North Korea is once again facing high rates of hunger and malnutrition. The government announced through its state-run newspaper that its citizens must once again embark on "an arduous march," a phrase coined by the government a quarter-century ago when famine killed an estimated 3.5 million people.
"The road to revolution is long and arduous," said an editorial in the state-run Rodong Sinmun newspaper, reported The Telegraph. "We may have to go on an arduous march, during which we will have to chew the roots of plants once again."
It is a stark reminder of the fact that famine and hunger are politically-caused problems. Even when drought strikes, there is generally enough food in a country or region to nourish those affected. Problems start when policies by governments affect food prices and/or access.
In the case of North Korea, isolationist polcies make it difficult for aid groups to provide assistance and cut the country off from potential trade partners. The threats of violence and missile tests are also forcing the international community to apply sanctions on the country, making things worse for the government which then passes the burden onto citizens.
The country is one of many struggling amid bad rains due to El Nino over the past 12 months. Food production fell by roughly 20 percent in 2015 from 2014 levels and this has led to food ration reductions by the government. UNICEF made a request for $18 million for 2016 to support some 25,000 children suffering from malnutrition right now.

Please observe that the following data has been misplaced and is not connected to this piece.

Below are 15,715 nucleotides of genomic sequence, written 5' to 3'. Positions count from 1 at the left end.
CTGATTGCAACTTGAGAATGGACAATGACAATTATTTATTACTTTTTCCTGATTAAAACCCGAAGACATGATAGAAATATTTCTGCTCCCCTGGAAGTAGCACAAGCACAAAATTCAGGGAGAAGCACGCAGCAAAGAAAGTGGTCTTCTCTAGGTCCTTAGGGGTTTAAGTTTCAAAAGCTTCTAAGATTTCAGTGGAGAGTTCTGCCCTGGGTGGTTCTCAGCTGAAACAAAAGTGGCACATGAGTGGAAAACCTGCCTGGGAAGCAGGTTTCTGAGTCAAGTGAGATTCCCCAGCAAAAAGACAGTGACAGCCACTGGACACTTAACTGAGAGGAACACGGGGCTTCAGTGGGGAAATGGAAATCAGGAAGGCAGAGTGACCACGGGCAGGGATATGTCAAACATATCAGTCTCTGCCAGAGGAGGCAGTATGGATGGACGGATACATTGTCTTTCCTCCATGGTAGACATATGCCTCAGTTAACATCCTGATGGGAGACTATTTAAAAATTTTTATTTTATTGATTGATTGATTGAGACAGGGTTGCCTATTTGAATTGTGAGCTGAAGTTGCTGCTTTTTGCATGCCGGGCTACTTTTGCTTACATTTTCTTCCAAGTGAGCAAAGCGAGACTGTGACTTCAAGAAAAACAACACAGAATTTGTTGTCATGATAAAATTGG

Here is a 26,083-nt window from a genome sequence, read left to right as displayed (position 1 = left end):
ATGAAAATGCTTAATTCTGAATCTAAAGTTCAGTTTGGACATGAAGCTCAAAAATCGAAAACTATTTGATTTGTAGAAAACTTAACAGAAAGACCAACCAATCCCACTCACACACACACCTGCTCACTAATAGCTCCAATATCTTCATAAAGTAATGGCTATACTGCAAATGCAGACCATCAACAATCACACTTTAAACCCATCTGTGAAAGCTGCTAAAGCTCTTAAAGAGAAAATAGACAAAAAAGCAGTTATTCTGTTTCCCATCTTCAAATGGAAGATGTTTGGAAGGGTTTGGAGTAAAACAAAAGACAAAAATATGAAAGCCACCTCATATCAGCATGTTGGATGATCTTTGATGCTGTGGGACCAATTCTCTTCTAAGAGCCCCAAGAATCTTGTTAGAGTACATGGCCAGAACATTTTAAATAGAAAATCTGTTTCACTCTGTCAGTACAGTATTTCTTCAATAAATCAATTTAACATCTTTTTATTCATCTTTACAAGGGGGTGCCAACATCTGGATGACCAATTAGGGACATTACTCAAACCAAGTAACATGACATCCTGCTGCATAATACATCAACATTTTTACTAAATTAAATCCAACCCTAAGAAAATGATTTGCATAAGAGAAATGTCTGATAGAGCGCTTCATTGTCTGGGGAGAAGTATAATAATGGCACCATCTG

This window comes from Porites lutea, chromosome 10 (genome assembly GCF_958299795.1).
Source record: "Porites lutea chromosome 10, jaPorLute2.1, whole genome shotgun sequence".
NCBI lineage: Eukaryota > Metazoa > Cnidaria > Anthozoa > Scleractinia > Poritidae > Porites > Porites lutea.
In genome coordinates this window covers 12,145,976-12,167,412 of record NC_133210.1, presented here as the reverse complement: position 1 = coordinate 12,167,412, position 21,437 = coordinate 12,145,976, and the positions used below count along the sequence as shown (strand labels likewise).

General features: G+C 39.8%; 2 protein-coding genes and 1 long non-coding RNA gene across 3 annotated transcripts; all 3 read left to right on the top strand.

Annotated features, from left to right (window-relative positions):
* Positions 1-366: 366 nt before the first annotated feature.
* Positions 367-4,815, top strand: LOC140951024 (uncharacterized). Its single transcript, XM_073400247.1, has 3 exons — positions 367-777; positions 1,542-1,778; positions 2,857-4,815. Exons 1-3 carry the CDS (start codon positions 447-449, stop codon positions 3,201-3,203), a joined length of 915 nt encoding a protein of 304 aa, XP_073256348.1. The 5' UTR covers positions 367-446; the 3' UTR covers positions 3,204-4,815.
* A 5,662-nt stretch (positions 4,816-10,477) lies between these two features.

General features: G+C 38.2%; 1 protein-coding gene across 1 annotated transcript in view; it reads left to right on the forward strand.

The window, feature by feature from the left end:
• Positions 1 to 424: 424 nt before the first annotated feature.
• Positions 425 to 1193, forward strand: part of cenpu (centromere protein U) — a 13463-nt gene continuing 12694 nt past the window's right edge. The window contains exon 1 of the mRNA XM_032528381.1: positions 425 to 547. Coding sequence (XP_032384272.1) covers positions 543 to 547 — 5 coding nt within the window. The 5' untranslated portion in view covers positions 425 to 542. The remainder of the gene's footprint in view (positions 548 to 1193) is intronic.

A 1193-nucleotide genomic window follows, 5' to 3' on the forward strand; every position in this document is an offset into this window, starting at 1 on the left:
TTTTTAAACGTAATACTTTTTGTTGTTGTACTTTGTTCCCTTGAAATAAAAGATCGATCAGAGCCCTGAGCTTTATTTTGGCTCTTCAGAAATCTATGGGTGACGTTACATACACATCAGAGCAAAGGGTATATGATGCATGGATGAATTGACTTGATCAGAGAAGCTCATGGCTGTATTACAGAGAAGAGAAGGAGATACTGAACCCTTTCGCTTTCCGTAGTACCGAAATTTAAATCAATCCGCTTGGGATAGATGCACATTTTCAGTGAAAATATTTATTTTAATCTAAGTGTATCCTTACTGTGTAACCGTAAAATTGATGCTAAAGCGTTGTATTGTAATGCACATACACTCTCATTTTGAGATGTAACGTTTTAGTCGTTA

“The severe drought last year reduced food production and children’s access to safe, clean water,” said UNICEF’s representative in North Korea, Timothy Schaffter, to the Guardian in January. “Without safe water, children are at greater risk of diarrhoea, which is a leading cause of malnutrition and death. We have reports of a 72 percent increase in diarrhoea among children under five in the most severely drought-affected provinces."
Seminal Indian economist Amartya Sen made the famous remark that,''No famine has ever taken place in the history of the world in a functioning democracy." There are disagreemtns over whether he is right about the power of democracy, but there is little refuting Sen's basic idea that well-functioning countries can avert famine. It is why, for example, Ethiopia fared far better than Somalia during the 2010 Horn of Africa famine.
Unfortunately for North Koreans, there is not much hope that enough assistance can be provided if the economy worsens and crops continue to fail. I'd be remiss not to point out that it is possible to carry this logic further for countries like the United States, where famine is not a worry but hunger remains a problem for millions.
A strong safety net could help end hunger entirely in the country. But the situation in North Korea serves as an important reminder that humanitarian assistance is a way to alleviate crises, while functiong governments that support citizens are the best way to prevent deadly hunger.